The numbers in a compound time signature have a different meaning that those in a simple time signature. This will be explored further in the lesson on compound time signatures.

The chart below lists the numbers that correspond to each note value for the bottom number in a time signature. These aren't the only numbers used as the bottom number, but they are the most common.

Number Note value that gets the beat
2 half note
4 quarter note
8 eighth note
16 sixteenth note
32 thirty-second note

Classifying Time Signatures

Time signatures are classified according to the number of beats in a measure and how each beat is subdivided.

Classifying by the Number of Beats

Time signatures are classified as duple, triple, or quadruple depending on whether there are two, three, or four beats in a measure.

Classification Number of Beats
duple 2
triple 3
quadruple 4

It is possible to have more than four beats in a measure, but the beats will usually be divided into groups of twos, threes, and fours. This means that even though a time signature like 5/4 indicates there are five beats in a measure, it will generally be a pattern of two beats followed by three beats or three beats follow by two beats.

Classifying by How Each Beat is Subdivided

Time signatures can be further classified as either simple or compound.

This doesn't mean that you can't have other subdivisions of the beat, but that the standard subdivision for most time signatures is either two or three parts per beat.

Classifying Common Time Signatures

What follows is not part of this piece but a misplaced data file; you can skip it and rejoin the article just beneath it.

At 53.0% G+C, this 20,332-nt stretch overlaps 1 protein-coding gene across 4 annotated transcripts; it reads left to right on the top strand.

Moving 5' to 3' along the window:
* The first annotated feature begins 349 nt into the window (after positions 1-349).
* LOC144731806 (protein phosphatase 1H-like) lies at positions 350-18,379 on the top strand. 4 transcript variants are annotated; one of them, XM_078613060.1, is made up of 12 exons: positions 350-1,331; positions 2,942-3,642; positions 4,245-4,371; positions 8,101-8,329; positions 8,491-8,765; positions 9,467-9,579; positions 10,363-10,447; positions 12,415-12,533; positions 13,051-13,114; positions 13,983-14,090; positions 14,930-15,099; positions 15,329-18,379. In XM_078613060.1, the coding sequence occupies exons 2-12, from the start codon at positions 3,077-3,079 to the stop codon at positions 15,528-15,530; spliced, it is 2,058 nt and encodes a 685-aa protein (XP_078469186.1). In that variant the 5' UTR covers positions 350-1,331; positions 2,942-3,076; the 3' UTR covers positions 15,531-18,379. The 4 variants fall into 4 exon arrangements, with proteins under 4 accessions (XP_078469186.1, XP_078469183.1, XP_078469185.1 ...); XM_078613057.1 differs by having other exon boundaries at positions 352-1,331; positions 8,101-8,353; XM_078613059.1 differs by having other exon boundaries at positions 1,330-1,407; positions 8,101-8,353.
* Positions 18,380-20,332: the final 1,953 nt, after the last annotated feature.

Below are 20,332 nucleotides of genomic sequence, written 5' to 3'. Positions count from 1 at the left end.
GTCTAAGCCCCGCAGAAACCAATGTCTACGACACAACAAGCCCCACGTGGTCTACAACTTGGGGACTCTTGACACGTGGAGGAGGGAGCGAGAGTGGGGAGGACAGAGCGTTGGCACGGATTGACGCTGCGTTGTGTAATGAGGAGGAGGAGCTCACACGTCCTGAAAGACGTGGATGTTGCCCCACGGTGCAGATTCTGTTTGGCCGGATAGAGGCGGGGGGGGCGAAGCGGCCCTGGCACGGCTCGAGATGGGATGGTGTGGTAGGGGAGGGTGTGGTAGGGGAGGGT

The chart below lists common time signatures and their classification according to the rules above:

Time signature Classification
2/4 time signature simple duple
3/4 time signature simple triple
4/4 time signature simple quadruple
2/2 time signature simple duple
6/8 time signature compound duple
12/8 time signature compound quadruple

Rhythms May Imply Other Time Signatures

It should be noted that rhythms don't always sound like the time signature that is indicated. Due to accents and other musical devices any time signature can be made to sound like any other. For this reason, any music could theoretically be notated in any time signature. However, the time signature used is generally the one that makes the most musical sense.

Equivalent Time Signatures

Although you will see time signatures like 2/4, 3/4, and 4/4 most frequently, there are variations of these time signatures that are used from time to time. These time signatures are equivalent in the way they sound, but use a different note value as the beat. For example, 4/8 is equivalent to 4/4. 4/8 just uses eighth notes as the beat instead of the quarter note as in 4/4 time. The examples below show four measures from Twinkle Twinkle Little Star. The first example is in 4/4:

Twinkle Twinkle Little Star in 4/4

Below is the same music notated in 4/8. Both of these sound exactly the same when played.

Twinkle Twinkle Little Star rewritten in 4/8

Instances of time signatures like 4/8, 3/8, or 2/16 are less common, but you should be familiar with how they work. They may look intimidating at first, but they are actually as simple as 2/4, 3/4, and 4/4 once you understand the underlying concepts.


Tempo deals with how fast the music is played. Tempos can be any speed from very slow to very fast. The tempo will determine how long each beat is. There are two ways of notating tempos: textual indications and metronome markings.

Textual tempo indications are words that have a specific meaning regarding tempo. They aren't exact and interpretation can vary depending on the piece, style, and player. Most of the standard tempo indications come from the Italian language and are more commonly found in classical music.

Metronome markings include a note value and a number that indicate how many of the note value occur per minute. For example, the metronome marking below indicates that there are 120 quarter notes per minute:

Metronome marking